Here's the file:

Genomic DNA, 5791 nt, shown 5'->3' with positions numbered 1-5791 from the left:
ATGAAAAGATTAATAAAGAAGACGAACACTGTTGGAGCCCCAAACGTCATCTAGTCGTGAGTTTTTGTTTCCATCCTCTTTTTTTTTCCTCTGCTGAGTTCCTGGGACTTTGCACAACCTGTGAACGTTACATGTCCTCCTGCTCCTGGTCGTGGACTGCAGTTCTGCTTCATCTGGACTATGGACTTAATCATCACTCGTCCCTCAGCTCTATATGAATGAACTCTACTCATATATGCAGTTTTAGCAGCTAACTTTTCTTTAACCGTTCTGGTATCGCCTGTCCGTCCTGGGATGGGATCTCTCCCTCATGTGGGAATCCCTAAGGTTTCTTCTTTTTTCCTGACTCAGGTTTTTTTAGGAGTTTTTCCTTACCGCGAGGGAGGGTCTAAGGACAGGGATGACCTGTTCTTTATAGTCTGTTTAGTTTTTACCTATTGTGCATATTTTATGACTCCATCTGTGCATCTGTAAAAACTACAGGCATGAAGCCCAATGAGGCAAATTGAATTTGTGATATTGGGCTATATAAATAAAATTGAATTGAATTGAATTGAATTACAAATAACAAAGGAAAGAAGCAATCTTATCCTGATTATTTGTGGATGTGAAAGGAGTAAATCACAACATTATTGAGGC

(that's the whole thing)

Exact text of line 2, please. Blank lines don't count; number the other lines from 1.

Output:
ATGAAAAGATTAATAAAGAAGACGAACACTGTTGGAGCCCCAAACGTCATCTAGTCGTGAGTTTTTGTTTCCATCCTCTTTTTTTTTCCTCTGCTGAGTTCCTGGGACTTTGCACAACCTGTGAACGTTACATGTCCTCCTGCTCCTGGTCGTGGACTGCAGTTCTGCTTCATCTGGACTATGGACTTAATCATCACTCGTCCCTCAGCTCTATATGAATGAACTCTACTCATATATGCAGTTTTAGCAGCTAACTTTTCTTTAACCGTTCTGGTATCGCCTGTCCGTCCTGGGATGGGATCTCTCCCTCATGTGGGAATCCCTAAGGTTTCTTCTTTTTTCCTGACTCAGGTTTTTTTAGGAGTTTTTCCTTACCGCGAGGGAGGGTCTAAGGACAGGGATGACCTGTTCTTTATAGTCTGTTTAGTTTTTACCTATTGTGCATATTTTATGACTCCATCTGTGCATCTGTAAAAACTACAGGCATGAAGCCCAATGAGGCAAATTGAATTTGTGATATTGGGCTATATAAATAAAATTGAATTGAATTGAATTGAATTACAAATAACAAAGGAAAGAAGCAATCTTATCCTGATTATTTGTGGATGTGAAAGGAGTAAATCACAACATTATTGAGGC